Admittedly, many of us had doubts. Gert was continuing to intensify and would top out at a Cat 2 storm with maximum winds of 105 mph. Yet, we weren’t quite ready to jump into bed … er, barrel, after being led astray so many times before. The 4- to 6-foot swell was forecast to arrive Tuesday and run into Wednesday at 13 seconds. That’s a medium to high period for us and often winds up being walled out.

The surf certainly came up on Tuesday, from knee -to waist-high in the morning to well overhead by evening, and the kind of heavy that you rarely see in the summer, with solid wave quality. But low expectations didn’t mean we weren’t going to check it again Wednesday morning. Everyone was up early. And I do mean everyone, as summer hurricane forecasts tend to bring every weekend warrior and summertime beginner out of the woodwork.

The South End was good, albeit smaller than the rest of the Island, with peeling lefts and a few righthanders. The North End was reportedly all time (reported by all 50 surfers who were out). Most people surfed somewhere in between. And at 6 a.m., it was looking a little walled.

But much to our surprise, the waves started opening up, mostly rights, at head high to a foot or two overhead. And if you locked into the right one, it was absolutely magical. Even at dead low tide, it wasn’t completely closed out, but as the tide came in, it just got better and better. It was mostly racetracks, but you could certainly get your legs into a turn. Since there was no local wind or water, there was virtually no water moving or drift. How often does that happen? And quite possibly the best part, there were a few barrels out there. Yes, barrels and warm water, the local surfing equivalent to Sasquatch and the Jersey Devil sitting down together for clams on the half shell. It was magical.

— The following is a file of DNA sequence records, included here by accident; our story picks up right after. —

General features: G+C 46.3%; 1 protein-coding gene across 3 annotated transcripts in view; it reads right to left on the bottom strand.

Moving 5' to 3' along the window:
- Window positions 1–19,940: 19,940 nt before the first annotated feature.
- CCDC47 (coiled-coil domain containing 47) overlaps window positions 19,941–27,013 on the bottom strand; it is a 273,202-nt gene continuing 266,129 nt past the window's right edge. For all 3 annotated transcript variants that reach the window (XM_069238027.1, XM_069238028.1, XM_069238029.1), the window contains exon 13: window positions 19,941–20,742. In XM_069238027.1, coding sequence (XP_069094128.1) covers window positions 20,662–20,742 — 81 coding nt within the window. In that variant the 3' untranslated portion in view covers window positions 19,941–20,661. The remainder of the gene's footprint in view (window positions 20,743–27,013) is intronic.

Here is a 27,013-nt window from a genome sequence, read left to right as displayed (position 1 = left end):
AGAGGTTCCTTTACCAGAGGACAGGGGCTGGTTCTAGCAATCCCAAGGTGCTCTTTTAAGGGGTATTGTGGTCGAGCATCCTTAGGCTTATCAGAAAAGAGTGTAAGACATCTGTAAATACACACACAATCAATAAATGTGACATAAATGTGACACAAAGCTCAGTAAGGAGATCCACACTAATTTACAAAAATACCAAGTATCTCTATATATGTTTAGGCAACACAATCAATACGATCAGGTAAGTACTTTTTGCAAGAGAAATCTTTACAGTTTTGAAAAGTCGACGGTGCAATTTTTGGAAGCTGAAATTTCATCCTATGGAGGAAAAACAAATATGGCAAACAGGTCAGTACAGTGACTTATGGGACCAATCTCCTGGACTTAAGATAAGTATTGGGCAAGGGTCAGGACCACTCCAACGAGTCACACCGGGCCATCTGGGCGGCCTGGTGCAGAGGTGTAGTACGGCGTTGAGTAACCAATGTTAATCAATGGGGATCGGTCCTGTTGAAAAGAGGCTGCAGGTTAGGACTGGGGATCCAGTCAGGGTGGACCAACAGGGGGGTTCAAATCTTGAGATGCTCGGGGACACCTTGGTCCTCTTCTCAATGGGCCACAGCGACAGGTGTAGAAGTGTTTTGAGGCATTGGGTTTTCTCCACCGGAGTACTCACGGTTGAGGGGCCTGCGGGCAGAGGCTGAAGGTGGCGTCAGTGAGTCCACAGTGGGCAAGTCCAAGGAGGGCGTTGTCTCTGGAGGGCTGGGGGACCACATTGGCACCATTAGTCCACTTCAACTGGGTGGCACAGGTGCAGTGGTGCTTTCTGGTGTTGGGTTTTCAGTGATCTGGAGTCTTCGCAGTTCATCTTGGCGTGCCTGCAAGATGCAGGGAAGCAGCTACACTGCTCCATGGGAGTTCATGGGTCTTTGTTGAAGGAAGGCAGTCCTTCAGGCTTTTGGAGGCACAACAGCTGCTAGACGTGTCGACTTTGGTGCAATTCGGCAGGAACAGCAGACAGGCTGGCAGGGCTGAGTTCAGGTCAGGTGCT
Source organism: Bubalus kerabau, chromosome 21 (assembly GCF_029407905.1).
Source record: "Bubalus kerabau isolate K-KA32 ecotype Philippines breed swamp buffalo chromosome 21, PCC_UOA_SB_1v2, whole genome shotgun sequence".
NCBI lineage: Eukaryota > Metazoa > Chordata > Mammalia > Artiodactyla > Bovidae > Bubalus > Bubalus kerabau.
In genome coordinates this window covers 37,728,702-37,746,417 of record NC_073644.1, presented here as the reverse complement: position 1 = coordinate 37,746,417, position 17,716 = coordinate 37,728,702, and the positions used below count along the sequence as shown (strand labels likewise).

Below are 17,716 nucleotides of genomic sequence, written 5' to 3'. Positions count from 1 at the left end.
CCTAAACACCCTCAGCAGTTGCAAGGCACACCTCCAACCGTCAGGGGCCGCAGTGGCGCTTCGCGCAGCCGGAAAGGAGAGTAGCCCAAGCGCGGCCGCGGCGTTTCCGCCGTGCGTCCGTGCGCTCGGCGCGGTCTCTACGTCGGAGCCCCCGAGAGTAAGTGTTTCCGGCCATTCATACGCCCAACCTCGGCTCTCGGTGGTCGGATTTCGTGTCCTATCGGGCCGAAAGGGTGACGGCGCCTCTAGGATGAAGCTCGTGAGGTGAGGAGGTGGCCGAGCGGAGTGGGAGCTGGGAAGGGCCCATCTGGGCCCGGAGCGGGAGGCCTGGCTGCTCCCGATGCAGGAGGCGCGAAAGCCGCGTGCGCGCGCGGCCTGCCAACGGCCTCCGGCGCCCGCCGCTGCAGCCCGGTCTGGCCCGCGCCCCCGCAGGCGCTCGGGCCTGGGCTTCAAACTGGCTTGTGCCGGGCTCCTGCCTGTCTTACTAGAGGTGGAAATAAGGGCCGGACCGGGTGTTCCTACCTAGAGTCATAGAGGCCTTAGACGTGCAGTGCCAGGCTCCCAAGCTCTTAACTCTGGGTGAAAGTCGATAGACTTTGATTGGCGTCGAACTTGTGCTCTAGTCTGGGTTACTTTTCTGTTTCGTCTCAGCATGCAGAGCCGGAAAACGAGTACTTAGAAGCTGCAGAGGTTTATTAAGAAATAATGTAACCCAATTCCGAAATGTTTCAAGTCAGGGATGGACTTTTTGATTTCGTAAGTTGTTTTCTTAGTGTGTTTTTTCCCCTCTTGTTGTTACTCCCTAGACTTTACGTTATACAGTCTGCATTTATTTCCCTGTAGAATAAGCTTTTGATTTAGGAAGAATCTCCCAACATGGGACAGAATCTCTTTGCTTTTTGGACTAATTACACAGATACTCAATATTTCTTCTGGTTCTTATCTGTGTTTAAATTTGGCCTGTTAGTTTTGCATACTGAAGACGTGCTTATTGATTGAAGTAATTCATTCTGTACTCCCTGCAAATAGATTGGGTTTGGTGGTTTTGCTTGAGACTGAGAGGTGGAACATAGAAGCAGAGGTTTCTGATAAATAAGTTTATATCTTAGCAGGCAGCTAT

As the morning wore on, the swell kept pumping, but it did look a bit less rideable. The southeast wind eventually came up and left it pretty junky. Gert turned out to sea below the Outer Banks, and the swell was just a memory by Thursday.

To round out the week, the surf dropped off, but Friday saw a return to a southeasterly flow. In fact, Friday night’s blow got pretty strong. The wind went offshore overnight, but sunrise unveiled weak waves and a fat high tide. As the morning wore on and the tide dropped, the swell unexpectedly picked up. I knew there had to be some fetch out there somewhere! The wind stayed light most of the day, and even the incoming tide push was decent. It was all a very pleasant surprise just a few days after such an epic swell event. Even Sunday, when the morning tide receded, there was a tiny wave on the sandbar, and the wind stayed offshore all day.

LAST WEEK’S TIKI NAZIS: I was fully prepared for a barrage of backlash after last week’s Liquid Lines intro wherein I ventured off water topic and made comments about our president’s slow (and half-hearted, clearly scripted) condemnation of the white supremacists who marched on Charlottesville, Va., with tiki torches. I wonder how the alt-Polynesians feel about cultural appropriations. Instead I received online support and some very nice emails from locals and one from a Detroit family who stayed in Ship Bottom for their annual vacation last week. They are fans not only of diversity, but also of big swells. They picked a good week.

With all that has unfolded since then, I want to make a few more points. The first is that no matter how much we abhor the message of the other side, all Americans have the right to free speech. Now, if you want to carry a Lowe’s garden center bamboo torch and a shield with markings of organized hate groups against the tenets of inclusive American society, you might have to deal with some angry folks. And you might get what’s coming to you. Although maybe we render them silent if we don’t pay attention at all. Easy to say when they’re not marching on your town, I guess.